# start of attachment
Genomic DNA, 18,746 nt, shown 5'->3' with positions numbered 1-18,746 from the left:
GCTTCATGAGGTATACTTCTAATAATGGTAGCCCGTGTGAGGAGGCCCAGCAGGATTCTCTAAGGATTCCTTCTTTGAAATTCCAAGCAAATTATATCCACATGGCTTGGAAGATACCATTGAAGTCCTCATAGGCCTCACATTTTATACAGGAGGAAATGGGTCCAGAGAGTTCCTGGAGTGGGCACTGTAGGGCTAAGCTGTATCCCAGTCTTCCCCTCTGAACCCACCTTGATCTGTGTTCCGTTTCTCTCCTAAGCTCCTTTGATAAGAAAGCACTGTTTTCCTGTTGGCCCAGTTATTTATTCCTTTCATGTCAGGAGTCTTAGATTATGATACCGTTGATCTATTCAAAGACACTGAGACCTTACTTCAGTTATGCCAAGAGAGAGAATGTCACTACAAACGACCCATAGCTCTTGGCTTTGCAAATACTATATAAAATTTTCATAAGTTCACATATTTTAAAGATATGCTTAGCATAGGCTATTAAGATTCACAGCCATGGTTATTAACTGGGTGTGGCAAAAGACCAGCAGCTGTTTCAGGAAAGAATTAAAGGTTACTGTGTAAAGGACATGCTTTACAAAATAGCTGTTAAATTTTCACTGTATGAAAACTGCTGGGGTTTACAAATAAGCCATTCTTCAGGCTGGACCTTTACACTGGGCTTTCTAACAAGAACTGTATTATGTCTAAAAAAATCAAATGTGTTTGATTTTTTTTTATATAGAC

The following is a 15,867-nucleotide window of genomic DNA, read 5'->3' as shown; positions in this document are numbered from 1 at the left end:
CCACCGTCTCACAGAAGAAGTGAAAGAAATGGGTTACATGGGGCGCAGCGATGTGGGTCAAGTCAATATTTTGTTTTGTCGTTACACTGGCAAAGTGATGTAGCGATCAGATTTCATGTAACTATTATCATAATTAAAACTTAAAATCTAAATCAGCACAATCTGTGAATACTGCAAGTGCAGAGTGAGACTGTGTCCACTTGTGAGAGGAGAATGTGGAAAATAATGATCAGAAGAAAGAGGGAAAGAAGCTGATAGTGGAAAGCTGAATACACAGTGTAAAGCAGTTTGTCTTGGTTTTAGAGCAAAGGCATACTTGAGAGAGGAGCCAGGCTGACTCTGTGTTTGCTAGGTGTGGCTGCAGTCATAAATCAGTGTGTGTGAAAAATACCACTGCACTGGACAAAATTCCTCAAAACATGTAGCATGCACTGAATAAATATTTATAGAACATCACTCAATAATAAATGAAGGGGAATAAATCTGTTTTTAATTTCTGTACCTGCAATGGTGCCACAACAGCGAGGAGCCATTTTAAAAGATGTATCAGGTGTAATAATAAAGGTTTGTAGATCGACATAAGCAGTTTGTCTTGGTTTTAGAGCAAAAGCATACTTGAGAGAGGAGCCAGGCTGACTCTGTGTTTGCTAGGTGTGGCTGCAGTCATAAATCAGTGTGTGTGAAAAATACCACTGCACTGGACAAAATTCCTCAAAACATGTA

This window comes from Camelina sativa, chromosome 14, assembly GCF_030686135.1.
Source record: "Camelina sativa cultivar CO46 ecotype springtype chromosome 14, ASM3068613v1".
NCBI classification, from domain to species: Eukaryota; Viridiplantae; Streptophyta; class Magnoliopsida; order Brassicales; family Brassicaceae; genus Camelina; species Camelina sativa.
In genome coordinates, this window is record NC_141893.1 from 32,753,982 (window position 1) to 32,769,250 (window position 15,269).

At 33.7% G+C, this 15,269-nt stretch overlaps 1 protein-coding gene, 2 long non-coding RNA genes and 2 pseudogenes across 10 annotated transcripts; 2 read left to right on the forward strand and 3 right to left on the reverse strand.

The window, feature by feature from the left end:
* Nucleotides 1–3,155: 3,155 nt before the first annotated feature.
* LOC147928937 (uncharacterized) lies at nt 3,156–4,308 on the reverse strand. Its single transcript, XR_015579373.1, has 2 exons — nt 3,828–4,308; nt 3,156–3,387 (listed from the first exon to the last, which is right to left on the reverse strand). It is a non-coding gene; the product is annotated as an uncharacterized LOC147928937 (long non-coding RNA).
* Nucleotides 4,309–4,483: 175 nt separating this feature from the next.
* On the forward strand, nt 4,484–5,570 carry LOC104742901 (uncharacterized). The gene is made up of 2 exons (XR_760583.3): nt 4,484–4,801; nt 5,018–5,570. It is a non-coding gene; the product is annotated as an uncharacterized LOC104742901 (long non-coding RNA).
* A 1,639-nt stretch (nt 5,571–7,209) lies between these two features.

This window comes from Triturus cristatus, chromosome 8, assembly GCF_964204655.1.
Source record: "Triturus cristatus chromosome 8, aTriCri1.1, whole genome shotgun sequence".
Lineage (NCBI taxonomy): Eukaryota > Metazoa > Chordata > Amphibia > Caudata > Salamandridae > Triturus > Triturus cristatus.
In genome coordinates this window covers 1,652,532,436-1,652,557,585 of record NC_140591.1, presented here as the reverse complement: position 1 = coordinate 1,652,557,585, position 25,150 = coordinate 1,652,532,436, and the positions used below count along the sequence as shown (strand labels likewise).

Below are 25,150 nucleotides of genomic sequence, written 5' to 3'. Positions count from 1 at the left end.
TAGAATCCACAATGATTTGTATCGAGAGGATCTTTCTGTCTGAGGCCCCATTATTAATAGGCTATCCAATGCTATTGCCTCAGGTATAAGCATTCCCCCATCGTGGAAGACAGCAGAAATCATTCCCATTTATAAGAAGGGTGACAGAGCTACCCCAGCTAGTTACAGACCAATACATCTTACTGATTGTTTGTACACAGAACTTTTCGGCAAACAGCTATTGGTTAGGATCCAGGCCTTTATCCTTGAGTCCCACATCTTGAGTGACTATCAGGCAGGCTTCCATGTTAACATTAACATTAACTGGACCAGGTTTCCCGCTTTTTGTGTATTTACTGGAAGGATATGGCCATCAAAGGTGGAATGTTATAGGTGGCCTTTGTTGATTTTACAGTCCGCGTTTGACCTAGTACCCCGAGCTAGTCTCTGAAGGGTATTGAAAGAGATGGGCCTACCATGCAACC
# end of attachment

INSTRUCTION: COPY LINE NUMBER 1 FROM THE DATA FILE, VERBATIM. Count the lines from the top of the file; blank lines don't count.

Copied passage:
Genomic DNA, 18,746 nt, shown 5'->3' with positions numbered 1-18,746 from the left: